Mukasey gets to work
Attorney General Michael Mukasey launched a criminal investigation into the destruction of videotapes of terrorism interrogations by CIA personnel. What a "refreshing break," said Newsday. Mukasey is acting like he really wants to get to the bot
Attorney General Michael Mukasey on Wednesday launched a criminal investigation into the destruction of videotapes of terrorism interrogations by CIA personnel, and appointed Connecticut federal prosecutor John Durham to oversee the FBI’s investigation. (Legal Times via Yahoo! Finance)
What the commentators said
What a “refreshing break,” said Newsday in an editorial. “Michael Mukasey is behaving like an attorney general who actually wants to find out who authorized the destruction of CIA interrogation videotapes and whether that person or persons broke the law.” Durham is a tough prosecutor, but he’ll have to “navigate a minefield of powerful interests” to find out how high up in the Bush administration the fate of the tapes was decided.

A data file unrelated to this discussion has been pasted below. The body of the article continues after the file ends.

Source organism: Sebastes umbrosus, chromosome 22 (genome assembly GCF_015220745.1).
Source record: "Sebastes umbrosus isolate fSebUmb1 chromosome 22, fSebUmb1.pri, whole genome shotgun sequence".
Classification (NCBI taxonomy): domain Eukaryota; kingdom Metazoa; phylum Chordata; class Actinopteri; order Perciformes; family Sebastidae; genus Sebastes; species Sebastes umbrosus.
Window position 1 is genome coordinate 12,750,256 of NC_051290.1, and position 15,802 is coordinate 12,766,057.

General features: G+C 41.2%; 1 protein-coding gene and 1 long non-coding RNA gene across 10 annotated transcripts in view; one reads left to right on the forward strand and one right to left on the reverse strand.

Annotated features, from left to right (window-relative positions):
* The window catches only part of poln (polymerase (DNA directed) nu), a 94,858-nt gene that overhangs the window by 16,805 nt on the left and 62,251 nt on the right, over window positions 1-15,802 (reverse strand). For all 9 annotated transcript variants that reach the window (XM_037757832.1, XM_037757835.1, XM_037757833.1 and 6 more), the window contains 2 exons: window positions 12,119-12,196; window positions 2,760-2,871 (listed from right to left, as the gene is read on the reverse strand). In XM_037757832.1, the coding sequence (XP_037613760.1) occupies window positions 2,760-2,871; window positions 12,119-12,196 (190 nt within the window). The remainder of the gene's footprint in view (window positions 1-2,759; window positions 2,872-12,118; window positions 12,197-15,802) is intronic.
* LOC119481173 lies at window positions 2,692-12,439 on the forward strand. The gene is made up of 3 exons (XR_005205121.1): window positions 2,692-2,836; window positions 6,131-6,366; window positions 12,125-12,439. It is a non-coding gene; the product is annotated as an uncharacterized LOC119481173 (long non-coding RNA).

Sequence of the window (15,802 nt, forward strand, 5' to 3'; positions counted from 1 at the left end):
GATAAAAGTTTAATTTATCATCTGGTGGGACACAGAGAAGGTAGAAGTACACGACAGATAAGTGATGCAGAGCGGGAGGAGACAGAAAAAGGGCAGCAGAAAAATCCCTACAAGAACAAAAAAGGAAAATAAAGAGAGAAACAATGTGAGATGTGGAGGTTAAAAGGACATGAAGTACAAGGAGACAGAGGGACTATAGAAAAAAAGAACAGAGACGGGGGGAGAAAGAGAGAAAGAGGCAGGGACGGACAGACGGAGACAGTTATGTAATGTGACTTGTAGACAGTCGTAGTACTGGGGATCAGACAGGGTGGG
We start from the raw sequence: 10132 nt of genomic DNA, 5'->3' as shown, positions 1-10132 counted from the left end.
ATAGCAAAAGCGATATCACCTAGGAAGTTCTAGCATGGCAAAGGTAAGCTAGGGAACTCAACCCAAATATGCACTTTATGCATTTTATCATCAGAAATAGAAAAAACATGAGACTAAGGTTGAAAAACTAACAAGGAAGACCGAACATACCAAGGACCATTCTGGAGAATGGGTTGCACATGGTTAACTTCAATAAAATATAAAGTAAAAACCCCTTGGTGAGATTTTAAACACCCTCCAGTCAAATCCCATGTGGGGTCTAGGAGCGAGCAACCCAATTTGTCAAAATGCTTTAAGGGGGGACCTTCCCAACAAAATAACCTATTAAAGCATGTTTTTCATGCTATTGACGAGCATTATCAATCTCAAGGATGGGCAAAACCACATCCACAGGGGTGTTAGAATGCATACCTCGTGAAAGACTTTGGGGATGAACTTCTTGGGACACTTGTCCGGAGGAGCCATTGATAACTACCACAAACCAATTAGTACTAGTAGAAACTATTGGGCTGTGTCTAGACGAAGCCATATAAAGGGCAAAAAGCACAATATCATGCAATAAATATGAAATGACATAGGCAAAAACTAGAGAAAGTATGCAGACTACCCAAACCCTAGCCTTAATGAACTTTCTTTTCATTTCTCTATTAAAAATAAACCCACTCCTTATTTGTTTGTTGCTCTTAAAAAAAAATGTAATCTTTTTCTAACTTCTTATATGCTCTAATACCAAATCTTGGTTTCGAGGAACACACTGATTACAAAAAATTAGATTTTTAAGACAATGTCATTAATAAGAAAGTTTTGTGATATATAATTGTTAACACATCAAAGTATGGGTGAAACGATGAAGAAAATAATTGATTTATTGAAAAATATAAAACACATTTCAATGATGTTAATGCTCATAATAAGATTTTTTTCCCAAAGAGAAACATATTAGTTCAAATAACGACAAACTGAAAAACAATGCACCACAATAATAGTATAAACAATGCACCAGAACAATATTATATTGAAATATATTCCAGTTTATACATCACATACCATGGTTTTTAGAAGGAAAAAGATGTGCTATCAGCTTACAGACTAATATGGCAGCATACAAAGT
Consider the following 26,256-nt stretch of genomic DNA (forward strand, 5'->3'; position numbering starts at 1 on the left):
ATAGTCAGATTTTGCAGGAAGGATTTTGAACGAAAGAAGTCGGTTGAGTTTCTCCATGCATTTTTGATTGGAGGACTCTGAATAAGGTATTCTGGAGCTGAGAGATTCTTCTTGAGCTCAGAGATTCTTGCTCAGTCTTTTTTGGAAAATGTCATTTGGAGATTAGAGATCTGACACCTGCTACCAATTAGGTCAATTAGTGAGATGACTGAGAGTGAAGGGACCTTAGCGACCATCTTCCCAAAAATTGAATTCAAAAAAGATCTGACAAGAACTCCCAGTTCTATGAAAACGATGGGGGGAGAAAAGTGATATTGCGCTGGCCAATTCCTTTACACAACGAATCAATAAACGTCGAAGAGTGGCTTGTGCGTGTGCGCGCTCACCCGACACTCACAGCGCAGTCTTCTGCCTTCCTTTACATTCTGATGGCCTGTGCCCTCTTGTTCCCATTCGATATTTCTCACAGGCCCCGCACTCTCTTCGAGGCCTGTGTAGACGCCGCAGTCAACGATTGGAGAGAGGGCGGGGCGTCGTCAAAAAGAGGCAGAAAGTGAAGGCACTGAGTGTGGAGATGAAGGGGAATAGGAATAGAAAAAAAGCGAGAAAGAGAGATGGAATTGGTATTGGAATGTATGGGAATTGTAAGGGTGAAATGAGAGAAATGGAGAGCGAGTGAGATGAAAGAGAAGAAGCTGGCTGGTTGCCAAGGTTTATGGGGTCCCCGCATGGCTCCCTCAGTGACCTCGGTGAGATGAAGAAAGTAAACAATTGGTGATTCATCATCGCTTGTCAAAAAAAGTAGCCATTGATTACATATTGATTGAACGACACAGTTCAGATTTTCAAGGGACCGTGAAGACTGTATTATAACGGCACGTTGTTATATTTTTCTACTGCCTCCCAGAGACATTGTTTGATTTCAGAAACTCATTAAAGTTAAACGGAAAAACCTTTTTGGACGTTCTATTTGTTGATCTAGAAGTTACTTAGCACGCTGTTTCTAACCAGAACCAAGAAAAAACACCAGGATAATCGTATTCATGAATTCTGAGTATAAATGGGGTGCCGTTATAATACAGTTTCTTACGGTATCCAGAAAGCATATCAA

Congress will have to be patient and let Durham do his job, said the Los Angeles Times in an editorial (free registration). “The fact that criminal charges are a possibility means that some CIA figures who might have testified before Congress” won't be available. Lawmakers will have to “accept that reality” as they look into the matter themselves to avoid “jeopardizing prosecutions.”
Mukasey is the one jeopardizing possible prosecutions by appointing a Justice Department employee to lead the investigation, said Rep. John Conyers (D-Mich.), chairman of the House Judiciary Committee, in USA Today. This scandal cries out for an independent special counsel. “The recent scandal over the firing of U.S. attorneys has taught us that this administration cannot be trusted to keep politics out of prosecutions, and when administration officials are alleged to have committed crimes, we need more independence, not less.”
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